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The 1990s and 2600: The Hacker Quarterly

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Oh those magnificent days of the 1990s.

Oh those magnificent days of the 1990s.

Skateboards, punks, disc-man, phreaking, IRC, slackware, packetstormsecurity, Michael Jackson and Java. Ahh wait, scratch that last one, who’s actually thankful for Java? :)

Those days when everything seemed possible, and all those locked systems that were just waiting on the shell prompt, longing for someone to login.

Wanted or not, that cursor bleeped and bleeped, as if it were giving you a wink so that you make your move. It’s your turn.

Brute force, social engineering, key-loggers, and backdoor exploits, what wouldn’t you do to get inside and have a peak?

Those days, 2600 was a magazine that often released papers on hacker culture and technology, but it was more than that, or at least it seemed that me and my cyberspace friends have made more of it. It became a shared common ground on our digital medium to share ideas, and to challenge each other.

I’m bringing this topic because security today is much more important than it was before. I believe that in the past we were somewhat naive and hungry for knowledge, but hackers, the good ones, did not have any malicious intent.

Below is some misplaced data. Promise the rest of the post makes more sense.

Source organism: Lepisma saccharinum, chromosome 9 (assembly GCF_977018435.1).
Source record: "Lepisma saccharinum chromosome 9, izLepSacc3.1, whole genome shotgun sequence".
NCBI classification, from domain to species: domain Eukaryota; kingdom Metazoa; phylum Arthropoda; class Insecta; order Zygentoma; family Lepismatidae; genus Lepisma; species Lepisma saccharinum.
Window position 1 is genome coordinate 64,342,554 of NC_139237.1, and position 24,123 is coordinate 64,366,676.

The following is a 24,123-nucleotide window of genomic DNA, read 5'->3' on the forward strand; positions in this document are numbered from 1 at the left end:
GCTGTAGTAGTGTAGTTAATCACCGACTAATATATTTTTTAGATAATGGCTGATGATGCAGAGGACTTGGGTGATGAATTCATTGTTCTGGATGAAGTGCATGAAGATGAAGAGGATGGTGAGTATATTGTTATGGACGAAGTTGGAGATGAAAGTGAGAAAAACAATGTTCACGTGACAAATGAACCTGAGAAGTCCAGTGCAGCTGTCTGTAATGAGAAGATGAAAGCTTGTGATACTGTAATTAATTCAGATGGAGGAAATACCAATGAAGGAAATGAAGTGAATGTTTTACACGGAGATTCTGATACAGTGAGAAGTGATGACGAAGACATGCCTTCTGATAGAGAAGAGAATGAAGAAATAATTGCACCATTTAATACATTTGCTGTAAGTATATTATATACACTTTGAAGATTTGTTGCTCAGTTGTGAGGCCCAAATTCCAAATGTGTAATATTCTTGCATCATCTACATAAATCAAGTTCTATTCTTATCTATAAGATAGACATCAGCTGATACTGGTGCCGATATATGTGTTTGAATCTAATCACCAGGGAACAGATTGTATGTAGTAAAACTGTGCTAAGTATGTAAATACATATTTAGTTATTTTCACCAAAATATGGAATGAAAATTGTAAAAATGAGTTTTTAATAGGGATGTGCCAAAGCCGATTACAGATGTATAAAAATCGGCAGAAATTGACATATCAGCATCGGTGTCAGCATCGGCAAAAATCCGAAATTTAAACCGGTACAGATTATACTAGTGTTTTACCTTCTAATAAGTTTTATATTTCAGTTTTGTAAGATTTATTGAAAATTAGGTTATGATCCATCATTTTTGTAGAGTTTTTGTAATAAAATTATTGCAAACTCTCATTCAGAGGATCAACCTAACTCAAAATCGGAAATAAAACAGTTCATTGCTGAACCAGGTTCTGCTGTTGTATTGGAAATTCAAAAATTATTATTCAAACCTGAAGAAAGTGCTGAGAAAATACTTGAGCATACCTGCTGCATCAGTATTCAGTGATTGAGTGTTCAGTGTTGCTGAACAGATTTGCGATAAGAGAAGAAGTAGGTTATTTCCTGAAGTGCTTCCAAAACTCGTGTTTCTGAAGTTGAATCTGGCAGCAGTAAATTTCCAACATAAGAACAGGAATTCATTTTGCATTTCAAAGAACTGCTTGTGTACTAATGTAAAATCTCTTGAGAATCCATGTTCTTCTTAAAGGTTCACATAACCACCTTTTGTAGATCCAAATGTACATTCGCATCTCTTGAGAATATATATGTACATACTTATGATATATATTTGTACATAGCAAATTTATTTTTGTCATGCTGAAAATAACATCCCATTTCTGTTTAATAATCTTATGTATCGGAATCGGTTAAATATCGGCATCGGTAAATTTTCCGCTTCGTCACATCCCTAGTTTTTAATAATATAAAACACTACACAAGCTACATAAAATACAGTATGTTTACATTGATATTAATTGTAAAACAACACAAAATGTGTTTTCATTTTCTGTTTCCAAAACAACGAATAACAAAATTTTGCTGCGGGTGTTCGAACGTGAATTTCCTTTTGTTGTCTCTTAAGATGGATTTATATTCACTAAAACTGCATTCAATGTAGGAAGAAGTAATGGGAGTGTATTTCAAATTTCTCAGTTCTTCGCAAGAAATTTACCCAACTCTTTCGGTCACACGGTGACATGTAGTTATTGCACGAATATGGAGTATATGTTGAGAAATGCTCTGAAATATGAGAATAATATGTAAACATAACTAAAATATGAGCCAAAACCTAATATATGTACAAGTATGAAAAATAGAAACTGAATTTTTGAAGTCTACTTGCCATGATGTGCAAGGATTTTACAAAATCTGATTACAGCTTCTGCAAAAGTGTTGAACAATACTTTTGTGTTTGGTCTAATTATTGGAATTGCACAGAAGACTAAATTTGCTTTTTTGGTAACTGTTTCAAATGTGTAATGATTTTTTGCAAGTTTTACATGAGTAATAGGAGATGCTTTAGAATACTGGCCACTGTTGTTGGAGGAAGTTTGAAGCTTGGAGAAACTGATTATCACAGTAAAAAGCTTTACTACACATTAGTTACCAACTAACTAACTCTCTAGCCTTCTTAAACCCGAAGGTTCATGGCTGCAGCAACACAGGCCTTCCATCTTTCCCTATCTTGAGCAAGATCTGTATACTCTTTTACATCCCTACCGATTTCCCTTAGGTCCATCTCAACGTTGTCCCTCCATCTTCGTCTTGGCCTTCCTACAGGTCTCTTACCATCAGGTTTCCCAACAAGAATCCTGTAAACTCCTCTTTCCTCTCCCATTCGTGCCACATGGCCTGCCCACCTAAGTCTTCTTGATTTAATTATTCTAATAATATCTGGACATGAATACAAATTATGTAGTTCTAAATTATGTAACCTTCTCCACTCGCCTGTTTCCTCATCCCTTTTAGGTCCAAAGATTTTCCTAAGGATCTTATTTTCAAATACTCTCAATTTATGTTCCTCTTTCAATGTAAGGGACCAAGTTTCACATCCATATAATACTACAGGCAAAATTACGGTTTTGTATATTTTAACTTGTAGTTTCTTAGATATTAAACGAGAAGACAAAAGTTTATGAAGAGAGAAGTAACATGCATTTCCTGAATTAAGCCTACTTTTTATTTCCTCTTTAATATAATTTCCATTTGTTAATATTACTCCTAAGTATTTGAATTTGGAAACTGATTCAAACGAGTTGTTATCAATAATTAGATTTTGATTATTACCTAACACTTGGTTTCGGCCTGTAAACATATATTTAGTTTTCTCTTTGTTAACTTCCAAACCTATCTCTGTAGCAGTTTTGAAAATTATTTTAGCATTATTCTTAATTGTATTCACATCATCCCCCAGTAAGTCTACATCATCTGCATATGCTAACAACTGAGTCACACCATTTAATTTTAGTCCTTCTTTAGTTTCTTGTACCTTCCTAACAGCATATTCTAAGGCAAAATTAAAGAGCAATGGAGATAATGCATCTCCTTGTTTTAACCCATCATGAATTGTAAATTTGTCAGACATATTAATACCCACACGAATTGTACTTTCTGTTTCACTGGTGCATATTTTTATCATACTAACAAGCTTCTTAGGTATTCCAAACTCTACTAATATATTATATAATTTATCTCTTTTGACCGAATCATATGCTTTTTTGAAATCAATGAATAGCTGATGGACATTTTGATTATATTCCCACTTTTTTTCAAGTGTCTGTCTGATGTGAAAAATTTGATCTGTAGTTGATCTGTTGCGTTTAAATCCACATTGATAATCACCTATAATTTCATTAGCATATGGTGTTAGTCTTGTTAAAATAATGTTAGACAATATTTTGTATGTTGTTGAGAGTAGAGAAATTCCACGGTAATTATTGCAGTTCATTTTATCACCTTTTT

The last couple of years have been a stormy weather for software engineers and security researchers having to deal with major security flaws found in popular platforms such as Java, Flash, SSL libraries, Linux’s GHOST vulnerability, Shellshock and not to mention widely adopted mobile and web applications that have been compromised.

If you take one thing from this post, let it be that you are more aware of security implications in the software you create. Either that, or transfer the risk to a security team that can be responsible for this.

P.S.
I may, or may not, have shared from personal experience or knowledge.

Photo Credits: nmap.org, 2600.com, wikipedia

Also, I invite you to read my newly published book Essential Node.js Security

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